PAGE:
Giving red envelopes during the Chinese New Year/ Lunar New Year, is an element deeply embedded in Chinese society. It's more than a simple tradition; it's a quintessential part of the New Year's celebrations and a prominent cultural symbol as well. Through this gift giving act, the older generations express their best wishes for a prosperous year ahead and pass on their blessings. The redness of the envelope is meant to symbolize good luck and is supposed to ward off evil spirits. The money inside, known as "lucky money" or "yuan", further enhances this symbolism of luck and prosperity and conveys those attributes on to the receiver.
Family Traditions of the Lunar New Year: Hangbao and the Lucky Number 2
With 2 weeks’ worth of family related traditions aimed at the celebration of the beginning of another year, the Chinese Lunar New Year holiday is one of the greatest occasions of the year to bring families together. Gift giving is one of the most popular traditions of the Lunar New year, the tradition of giving money as a gift Giving or receiving gifts containing the number two is thought to bring prosperity and harmony into your new Year. Family and friends usually exchange hongbao, red envelopes which contain money, in order to wish each other good fortune and abundance. According to this custom, receiving or giving hongbao with an even denomination that ends with the number two such as $2, $12 and $52 is thought to bring the best good luck.
Children and the Custom of Receiving Lucky Money in Red Envelopes
In the rich tapestry of Chinese culture, one longstanding practice that's integral to the Lunar New Year celebrations is the giving of Lucky Money in red envelopes to children. Virtually every kid in China awaits with bated breath the moment their parents, older relatives, or family friends extend a bright red envelope to them, a symbol of good fortune and blessings for the year ahead.
This deep-seated custom, just like unwrapping Christmas presents for Western kids, holds a significant charm for children. The red envelope or 'hongbao' as it's colloquially known, contains Lucky Money – typically coins or crisp, new bills that parents and other adults give to kids during the Lunar New Year celebration in China. Traditionally, the amount of money correlates with the age of the child, with older children often receiving bigger sums.
Aside from the material value, the gesture has profound cultural and emotional ties. Giving Lucky Money in a red envelope symbolizes the transfer of good luck, prosperity, and well-wishing from the elder to the younger generation. When children receive these tokens, it's seen not only as a gift but as a blessing for the forthcoming year, brimming with success, health, and happiness.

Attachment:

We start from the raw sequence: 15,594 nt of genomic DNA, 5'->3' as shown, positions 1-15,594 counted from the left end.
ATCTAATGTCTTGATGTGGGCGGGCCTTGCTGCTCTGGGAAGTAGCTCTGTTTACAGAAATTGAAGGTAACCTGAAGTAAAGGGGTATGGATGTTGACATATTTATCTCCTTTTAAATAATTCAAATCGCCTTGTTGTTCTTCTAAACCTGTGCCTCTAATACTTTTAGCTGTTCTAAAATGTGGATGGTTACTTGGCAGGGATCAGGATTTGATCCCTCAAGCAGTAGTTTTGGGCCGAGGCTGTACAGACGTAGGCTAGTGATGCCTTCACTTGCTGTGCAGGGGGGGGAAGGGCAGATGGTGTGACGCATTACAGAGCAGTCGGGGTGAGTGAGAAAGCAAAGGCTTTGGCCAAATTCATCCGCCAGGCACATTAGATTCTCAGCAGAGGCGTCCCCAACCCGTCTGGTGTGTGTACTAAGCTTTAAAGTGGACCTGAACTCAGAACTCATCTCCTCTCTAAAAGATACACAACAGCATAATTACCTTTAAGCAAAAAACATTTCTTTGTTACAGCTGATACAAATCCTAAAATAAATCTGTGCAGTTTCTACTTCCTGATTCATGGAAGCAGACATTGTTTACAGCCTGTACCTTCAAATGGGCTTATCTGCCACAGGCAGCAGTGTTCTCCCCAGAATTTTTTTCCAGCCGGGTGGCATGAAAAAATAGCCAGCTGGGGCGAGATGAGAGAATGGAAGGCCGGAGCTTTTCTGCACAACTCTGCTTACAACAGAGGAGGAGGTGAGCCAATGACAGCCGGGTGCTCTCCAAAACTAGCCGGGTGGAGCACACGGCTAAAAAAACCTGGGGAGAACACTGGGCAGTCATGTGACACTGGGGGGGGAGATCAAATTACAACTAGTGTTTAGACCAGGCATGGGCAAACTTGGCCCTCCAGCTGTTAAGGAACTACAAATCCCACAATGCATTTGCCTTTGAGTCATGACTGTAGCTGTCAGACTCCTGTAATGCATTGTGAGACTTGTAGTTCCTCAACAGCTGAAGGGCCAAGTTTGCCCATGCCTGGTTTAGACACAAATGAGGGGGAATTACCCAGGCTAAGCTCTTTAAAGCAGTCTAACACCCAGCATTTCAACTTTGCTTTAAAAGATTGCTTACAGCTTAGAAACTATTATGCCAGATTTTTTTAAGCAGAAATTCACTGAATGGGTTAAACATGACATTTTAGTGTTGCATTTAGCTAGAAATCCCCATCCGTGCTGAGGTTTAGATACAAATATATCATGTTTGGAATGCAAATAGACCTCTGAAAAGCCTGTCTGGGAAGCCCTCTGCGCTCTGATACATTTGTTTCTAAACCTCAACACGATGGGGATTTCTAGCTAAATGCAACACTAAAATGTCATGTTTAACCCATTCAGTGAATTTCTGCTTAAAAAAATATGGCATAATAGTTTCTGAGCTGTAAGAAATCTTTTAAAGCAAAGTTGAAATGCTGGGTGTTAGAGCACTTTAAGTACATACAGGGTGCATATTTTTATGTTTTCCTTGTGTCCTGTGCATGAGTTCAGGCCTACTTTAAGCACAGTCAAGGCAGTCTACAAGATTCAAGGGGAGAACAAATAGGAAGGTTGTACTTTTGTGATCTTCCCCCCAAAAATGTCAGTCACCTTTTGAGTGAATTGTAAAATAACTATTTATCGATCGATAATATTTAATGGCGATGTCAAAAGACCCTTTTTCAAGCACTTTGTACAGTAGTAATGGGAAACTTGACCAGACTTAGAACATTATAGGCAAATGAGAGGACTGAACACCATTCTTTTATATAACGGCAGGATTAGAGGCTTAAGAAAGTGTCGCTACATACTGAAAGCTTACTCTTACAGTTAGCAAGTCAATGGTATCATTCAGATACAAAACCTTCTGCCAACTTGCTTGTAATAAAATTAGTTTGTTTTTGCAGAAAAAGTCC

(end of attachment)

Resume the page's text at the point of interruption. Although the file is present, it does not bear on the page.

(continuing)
There's an enchanting blend of joy and respect that engulfs kids during this ritual. With wide eyes and beating hearts, they traditionally receive the envelope with both hands and wish their benefactor a prosperous and healthy new year, demonstrating gratitude and acknowledging the cultural significance. In this way, the practice continues to be a beautiful mix of celebration, tradition, and family bonding that children across China look forward to each year.
Interestingly, with the advancement of technology, this tradition is evolving. In this digital age, the practice of giving physical red envelopes is progressively shifting to online platforms. The concept of virtual red packets or 'e-hongbao' has become increasingly popular in response to the growing trend of digital transactions. Notwithstanding, the essence of the tradition remains the same, as it's still about bestowing good fortune and prosperity onto the younger generation.
Not only popular in China, but this beautiful custom is also prevalent in many Asian countries, including Vietnam. Much like the Chinese tradition, Vietnamese culture embraces the giving and receiving of lucky money in red envelopes with a similar same symbolic affirmation of 'prosperity', 'luck', and 'well wishes' for the year ahead.
These nuances underline the mesmerizing aspect of Chinese and Asian customs, where an act as simple as giving money in a red envelope carries a deep symbolical value binding families and generations. As each Lunar New Year arrives, kids across China and beyond await their red envelopes with excitement, ready to accept the blessings and the promise of a new beginning.
So, whether it’s the physical touch of a crisp banknote or a digital beep of received payment, the tradition of children receiving Lucky Money in red envelopes during Lunar New Year continues to be a cherished fixture in the colorful spectacle that is Chinese culture.